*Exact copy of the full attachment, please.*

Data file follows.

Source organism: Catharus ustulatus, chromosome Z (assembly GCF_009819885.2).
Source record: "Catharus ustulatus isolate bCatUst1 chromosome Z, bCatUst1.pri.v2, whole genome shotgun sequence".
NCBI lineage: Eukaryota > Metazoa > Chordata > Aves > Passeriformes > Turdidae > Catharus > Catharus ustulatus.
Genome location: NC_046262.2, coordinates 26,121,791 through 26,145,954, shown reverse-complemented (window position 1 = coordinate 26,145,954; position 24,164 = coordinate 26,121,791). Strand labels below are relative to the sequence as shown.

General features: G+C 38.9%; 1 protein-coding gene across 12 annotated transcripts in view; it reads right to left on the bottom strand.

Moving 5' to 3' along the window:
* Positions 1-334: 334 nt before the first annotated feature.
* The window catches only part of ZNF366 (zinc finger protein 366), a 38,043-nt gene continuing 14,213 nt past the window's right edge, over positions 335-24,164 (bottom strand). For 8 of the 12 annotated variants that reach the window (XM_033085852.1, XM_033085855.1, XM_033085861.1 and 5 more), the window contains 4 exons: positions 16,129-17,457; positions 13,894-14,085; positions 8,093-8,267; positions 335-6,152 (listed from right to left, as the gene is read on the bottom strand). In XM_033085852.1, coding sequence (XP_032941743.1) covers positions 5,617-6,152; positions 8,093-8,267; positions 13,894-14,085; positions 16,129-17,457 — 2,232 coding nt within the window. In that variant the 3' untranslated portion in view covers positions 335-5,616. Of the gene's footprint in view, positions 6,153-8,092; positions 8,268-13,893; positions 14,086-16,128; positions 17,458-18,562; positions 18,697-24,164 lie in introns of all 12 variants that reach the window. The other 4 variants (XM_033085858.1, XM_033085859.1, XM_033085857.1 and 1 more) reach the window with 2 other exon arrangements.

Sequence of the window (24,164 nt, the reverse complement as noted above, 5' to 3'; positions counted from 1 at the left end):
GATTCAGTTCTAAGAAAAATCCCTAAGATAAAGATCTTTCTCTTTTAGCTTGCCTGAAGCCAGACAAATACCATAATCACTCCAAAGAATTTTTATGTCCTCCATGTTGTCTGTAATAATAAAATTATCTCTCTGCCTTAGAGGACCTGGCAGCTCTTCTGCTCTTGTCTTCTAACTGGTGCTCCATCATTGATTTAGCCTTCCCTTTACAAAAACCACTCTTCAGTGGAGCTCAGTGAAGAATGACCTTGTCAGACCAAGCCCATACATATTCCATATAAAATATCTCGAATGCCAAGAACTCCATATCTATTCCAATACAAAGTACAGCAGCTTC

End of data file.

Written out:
Source organism: Catharus ustulatus, chromosome Z (assembly GCF_009819885.2).
Source record: "Catharus ustulatus isolate bCatUst1 chromosome Z, bCatUst1.pri.v2, whole genome shotgun sequence".
NCBI lineage: Eukaryota > Metazoa > Chordata > Aves > Passeriformes > Turdidae > Catharus > Catharus ustulatus.
Genome location: NC_046262.2, coordinates 26,121,791 through 26,145,954, shown reverse-complemented (window position 1 = coordinate 26,145,954; position 24,164 = coordinate 26,121,791). Strand labels below are relative to the sequence as shown.

General features: G+C 38.9%; 1 protein-coding gene across 12 annotated transcripts in view; it reads right to left on the bottom strand.

Moving 5' to 3' along the window:
* Positions 1-334: 334 nt before the first annotated feature.
* The window catches only part of ZNF366 (zinc finger protein 366), a 38,043-nt gene continuing 14,213 nt past the window's right edge, over positions 335-24,164 (bottom strand). For 8 of the 12 annotated variants that reach the window (XM_033085852.1, XM_033085855.1, XM_033085861.1 and 5 more), the window contains 4 exons: positions 16,129-17,457; positions 13,894-14,085; positions 8,093-8,267; positions 335-6,152 (listed from right to left, as the gene is read on the bottom strand). In XM_033085852.1, coding sequence (XP_032941743.1) covers positions 5,617-6,152; positions 8,093-8,267; positions 13,894-14,085; positions 16,129-17,457 — 2,232 coding nt within the window. In that variant the 3' untranslated portion in view covers positions 335-5,616. Of the gene's footprint in view, positions 6,153-8,092; positions 8,268-13,893; positions 14,086-16,128; positions 17,458-18,562; positions 18,697-24,164 lie in introns of all 12 variants that reach the window. The other 4 variants (XM_033085858.1, XM_033085859.1, XM_033085857.1 and 1 more) reach the window with 2 other exon arrangements.

Sequence of the window (24,164 nt, the reverse complement as noted above, 5' to 3'; positions counted from 1 at the left end):
GATTCAGTTCTAAGAAAAATCCCTAAGATAAAGATCTTTCTCTTTTAGCTTGCCTGAAGCCAGACAAATACCATAATCACTCCAAAGAATTTTTATGTCCTCCATGTTGTCTGTAATAATAAAATTATCTCTCTGCCTTAGAGGACCTGGCAGCTCTTCTGCTCTTGTCTTCTAACTGGTGCTCCATCATTGATTTAGCCTTCCCTTTACAAAAACCACTCTTCAGTGGAGCTCAGTGAAGAATGACCTTGTCAGACCAAGCCCATACATATTCCATATAAAATATCTCGAATGCCAAGAACTCCATATCTATTCCAATACAAAGTACAGCAGCTTC